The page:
“In German lingers an old word, Ortsbewustung, designating the bewildering or wildering of a once-maintained, ordered, loved place. In English, bewilderment is a new term, traceable to about 1620. From its beginning it connoted being lost or confounded in a pathless place, often a dark wood, but also being confused, from the Old English wilder, to be led astray, as a hunter following a beast can be led astray, made lost.”
from ‘What is Landscape?’, by John R. Stilgoe.
I told myself I would write this before I went on holiday, and I’m leaving very soon. I don’t know why I’ve made such a fuss about it, about not writing it, because it’s fairly simple, though it touches on a lot that’s not so simple.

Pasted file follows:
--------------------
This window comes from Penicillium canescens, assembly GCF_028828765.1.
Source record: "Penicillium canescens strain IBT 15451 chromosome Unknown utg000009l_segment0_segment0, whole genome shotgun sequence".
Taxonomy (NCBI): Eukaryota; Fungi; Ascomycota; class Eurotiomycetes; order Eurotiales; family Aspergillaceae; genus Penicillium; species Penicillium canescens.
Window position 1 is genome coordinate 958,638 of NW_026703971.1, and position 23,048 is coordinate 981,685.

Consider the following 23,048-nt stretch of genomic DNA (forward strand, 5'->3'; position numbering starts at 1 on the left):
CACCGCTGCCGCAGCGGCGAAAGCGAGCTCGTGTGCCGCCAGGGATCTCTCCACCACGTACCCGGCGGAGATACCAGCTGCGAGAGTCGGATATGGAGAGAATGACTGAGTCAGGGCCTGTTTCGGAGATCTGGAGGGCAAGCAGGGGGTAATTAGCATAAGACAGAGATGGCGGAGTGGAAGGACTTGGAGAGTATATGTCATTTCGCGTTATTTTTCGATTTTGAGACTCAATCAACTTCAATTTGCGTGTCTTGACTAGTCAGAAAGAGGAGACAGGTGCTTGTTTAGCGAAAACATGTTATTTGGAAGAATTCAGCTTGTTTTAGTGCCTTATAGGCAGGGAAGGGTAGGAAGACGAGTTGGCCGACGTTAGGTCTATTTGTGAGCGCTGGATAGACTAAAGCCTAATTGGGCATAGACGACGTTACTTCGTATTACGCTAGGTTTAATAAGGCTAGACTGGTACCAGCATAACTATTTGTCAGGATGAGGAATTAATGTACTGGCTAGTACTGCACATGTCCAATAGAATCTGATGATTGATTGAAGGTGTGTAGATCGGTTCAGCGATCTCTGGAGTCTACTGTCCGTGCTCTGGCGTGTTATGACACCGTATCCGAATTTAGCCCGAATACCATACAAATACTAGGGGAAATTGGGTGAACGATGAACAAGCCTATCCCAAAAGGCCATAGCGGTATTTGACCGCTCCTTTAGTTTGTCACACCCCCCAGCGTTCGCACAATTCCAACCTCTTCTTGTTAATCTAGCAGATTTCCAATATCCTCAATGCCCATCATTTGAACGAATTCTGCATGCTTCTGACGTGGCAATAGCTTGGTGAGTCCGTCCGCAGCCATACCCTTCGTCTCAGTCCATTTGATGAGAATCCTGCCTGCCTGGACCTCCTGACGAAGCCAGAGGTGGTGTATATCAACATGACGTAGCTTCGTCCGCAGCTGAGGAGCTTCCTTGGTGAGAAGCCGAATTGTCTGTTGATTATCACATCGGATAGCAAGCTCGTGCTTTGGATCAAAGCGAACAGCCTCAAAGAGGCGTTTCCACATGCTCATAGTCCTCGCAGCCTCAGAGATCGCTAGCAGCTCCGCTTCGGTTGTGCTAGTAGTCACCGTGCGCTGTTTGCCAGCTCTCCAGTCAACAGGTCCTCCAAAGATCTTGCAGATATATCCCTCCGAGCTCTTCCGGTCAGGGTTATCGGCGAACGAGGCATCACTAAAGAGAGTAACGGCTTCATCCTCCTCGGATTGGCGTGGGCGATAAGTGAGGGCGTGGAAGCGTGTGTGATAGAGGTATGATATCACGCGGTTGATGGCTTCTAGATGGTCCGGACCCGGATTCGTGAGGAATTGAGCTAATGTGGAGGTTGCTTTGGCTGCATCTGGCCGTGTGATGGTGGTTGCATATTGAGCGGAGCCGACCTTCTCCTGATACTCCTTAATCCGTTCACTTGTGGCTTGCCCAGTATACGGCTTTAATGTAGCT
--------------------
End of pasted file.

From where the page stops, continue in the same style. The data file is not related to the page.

This winter I was bewildered on Vault beach. Rocks on the shore are covered or uncovered by the sea. Huge slabs of rock slip down from the cliffs in slices, soil and clay and plants as well. Yet the old flower stems of the mullein still stood just a few feet from the edge of the beach, in spite of our noisy extended family of storms: Desmond, Eva, Imogen, Katie, Henry, Gertrude, Jake, Frank, Abigail. And there are new plants with basal rosettes of leaves waiting to send up new flowering stems.
Here is erosion on a tiny scale, a trickle of silt across the beach:
And here are the cliffs above:
Like alpine plants on high mountains, some things manage to root in the chaos. This is bladder campion:
And at the other end of the beach there was a dead dolphin:
Someone stole a few teeth for a charm….
That will have to do for now.